Flight control for all Mercury missions was provided at the Mercury Control Center located at Canaveral near LC-14.

Temporary name change

On November 29, 1963, following the death of President John F. Kennedy, his successor Lyndon B. Johnson issued Executive Order 11129 renaming both NASA's Merrit Island Launch Operations Center and "the facilities of Station No. 1 of the Atlantic Missile Range" (a reference to Canaveral AFB) as the "John F. Kennedy Space Center". He had also convinced Gov. C. Farris Bryant (D-Fla.) to change the name of Cape Canaveral to Cape Kennedy. This resulted in some confusion in public perception, which conflated the two. NASA Administrator James E. Webb clarified this by issuing a directive stating the Kennedy Space Center name applied only to Merrit Island, while the Air Force issued a general order renaming the Air Force Station launch site Cape Kennedy Air Force Station.[13] This name was used through the Gemini and early Apollo programs.

However, the geographical name change proved to be unpopular, owing to the historical longevity of Cape Canaveral (one of the oldest place-names in the United States, dating to the early 1500s). In 1973, both the Air Force Base and the geographical Cape names were reverted to Canaveral after the Florida legislature passed a bill changing the name back that was signed into law by Florida governor Reubin Askew.[14][15]

Gemini and early Apollo

The two-man Gemini spacecraft was launched into orbit by a derivative of the Air Force Titan II missile. Twelve Gemini flights were launched from LC-19, ten of which were manned. The first manned flight, Gemini 3, took place on March 23, 1965. Later Gemini flights were supported by seven unmanned launches of the Agena Target Vehicle on the Atlas-Agena from LC-14, to develop rendezvous and docking, critical for Apollo. Two of the Atlas-Agena vehicles failed to reach orbit on Gemini 6 and Gemini 9, and a mis-rigging of the nosecone on a third caused it to fail to eject in orbit, preventing docking on Gemini 9A. The final flight, Gemini 12, launched on November 11, 1966.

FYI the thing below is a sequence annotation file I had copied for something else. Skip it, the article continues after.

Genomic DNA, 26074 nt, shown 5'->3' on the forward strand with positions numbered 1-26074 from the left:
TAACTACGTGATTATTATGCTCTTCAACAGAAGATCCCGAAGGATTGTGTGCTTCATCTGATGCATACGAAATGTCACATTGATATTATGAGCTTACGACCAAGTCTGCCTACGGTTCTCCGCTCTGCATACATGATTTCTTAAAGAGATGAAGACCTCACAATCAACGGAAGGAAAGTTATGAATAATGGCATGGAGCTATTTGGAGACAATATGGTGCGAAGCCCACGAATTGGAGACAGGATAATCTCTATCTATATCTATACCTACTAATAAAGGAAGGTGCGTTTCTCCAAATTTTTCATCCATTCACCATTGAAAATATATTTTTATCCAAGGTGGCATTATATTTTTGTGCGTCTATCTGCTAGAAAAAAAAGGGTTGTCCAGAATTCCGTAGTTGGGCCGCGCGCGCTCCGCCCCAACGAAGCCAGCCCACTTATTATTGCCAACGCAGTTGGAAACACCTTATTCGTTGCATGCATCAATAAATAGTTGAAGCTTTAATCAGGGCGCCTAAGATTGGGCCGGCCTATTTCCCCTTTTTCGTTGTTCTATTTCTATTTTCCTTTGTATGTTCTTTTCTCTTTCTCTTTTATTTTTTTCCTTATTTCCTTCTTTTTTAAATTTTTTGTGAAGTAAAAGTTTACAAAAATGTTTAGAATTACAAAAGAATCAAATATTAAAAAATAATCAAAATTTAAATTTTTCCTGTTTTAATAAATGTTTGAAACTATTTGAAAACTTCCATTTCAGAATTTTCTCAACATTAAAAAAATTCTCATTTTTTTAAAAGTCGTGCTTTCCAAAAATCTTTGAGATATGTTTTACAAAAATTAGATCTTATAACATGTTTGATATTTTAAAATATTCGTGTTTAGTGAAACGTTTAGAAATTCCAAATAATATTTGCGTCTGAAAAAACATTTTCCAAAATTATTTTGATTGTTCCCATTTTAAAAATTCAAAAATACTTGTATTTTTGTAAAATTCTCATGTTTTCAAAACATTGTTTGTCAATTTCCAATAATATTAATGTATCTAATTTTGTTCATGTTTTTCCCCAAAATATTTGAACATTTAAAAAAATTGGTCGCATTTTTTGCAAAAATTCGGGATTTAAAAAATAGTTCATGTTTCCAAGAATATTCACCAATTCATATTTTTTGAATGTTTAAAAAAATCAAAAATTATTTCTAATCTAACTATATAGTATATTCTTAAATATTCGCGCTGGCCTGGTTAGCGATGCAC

The capabilities of the Mercury Control Center were inadequate for the flight control needs of Gemini and Apollo, so NASA built an improved Mission Control Center in 1963, which it decided to locate at the newly built Manned Spacecraft Center in Houston, Texas, rather than at Canaveral or at the Goddard Space Flight Center in Maryland.[16]

The Apollo program's goal of landing a man on the Moon required development of the Saturn family of rockets. The large Saturn V rocket necessary to take men to the Moon required a larger launch facility than Cape Canaveral could provide, so NASA built the Kennedy Space Center located west and north of Canaveral on Merrit Island. But the earlier Saturn I and IB could be launched from the Cape's Launch Complexes 34 and 37. The first four Saturn I development launches were made from LC-34 between October 27, 1961, and March 28, 1963. These were followed by the final test launch and five operational launches from LC-37 between January 29, 1964, and July 30, 1965.

The Saturn IB uprated the capability of the Saturn I, so that it could be used for Earth orbital tests of the Apollo spacecraft. Two unmanned test launches of the Apollo command and service module (CSM), AS-201 and AS-202, were made from LC-34, and an unmanned flight (AS-203) to test the behavior of upper stage liquid hydrogen fuel in orbit from LC-37, between February 26 and August 25, 1966. The first manned CSM flight, AS-204 or Apollo 1, was planned to launch from LC-34 on February 21, 1967, but the entire crew of Gus Grissom, Ed White and Roger Chaffee were killed in a cabin fire during a spacecraft test on pad 34 on January 27, 1967. The AS-204 rocket was used to launch the unmanned, Earth orbital first test flight of the Apollo Lunar Module, Apollo 5, from LC-37 on January 22, 1968. After significant safety improvements were made to the Command Module, Apollo 7 was launched from LC-34 to fulfill Apollo 1's mission, using Saturn IB AS-205 on October 11, 1968.

In 1972, NASA deactivated both LC-34 and LC-37. It briefly considered reactivating both for Apollo Applications Program launches after the end of Apollo, but instead modified the Kennedy Space Center launch complex to handle the Saturn IB for the Skylab and Apollo-Soyuz Test Project launches. The LC-34 service structure and umbilical tower were razed, leaving only the concrete launch pedestal as a monument to the Apollo 1 crew. In 2001, LC-37 was recommissioned and converted to service Delta IV launch vehicles.

Subsequent activity

The Air Force chose to expand the capabilities of the Titan launch vehicles for its heavy lift capabilities. The Air Force constructed Launch Complexes 40 and 41 to launch Titan III and Titan IV rockets just south of Kennedy Space Center. A Titan III has about the same payload capacity as the Saturn IB at a considerable cost savings.

Launch Complex 40 and 41 have been used to launch defense reconnaissance, communications and weather satellites and NASA planetary missions. The Air Force also planned to launch two Air Force manned space projects from LC 40 and 41. They were the Dyna-Soar, a manned orbital rocket plane (canceled in 1963) and the USAF Manned Orbital Laboratory (MOL), a manned reconnaissance space station (canceled in 1969).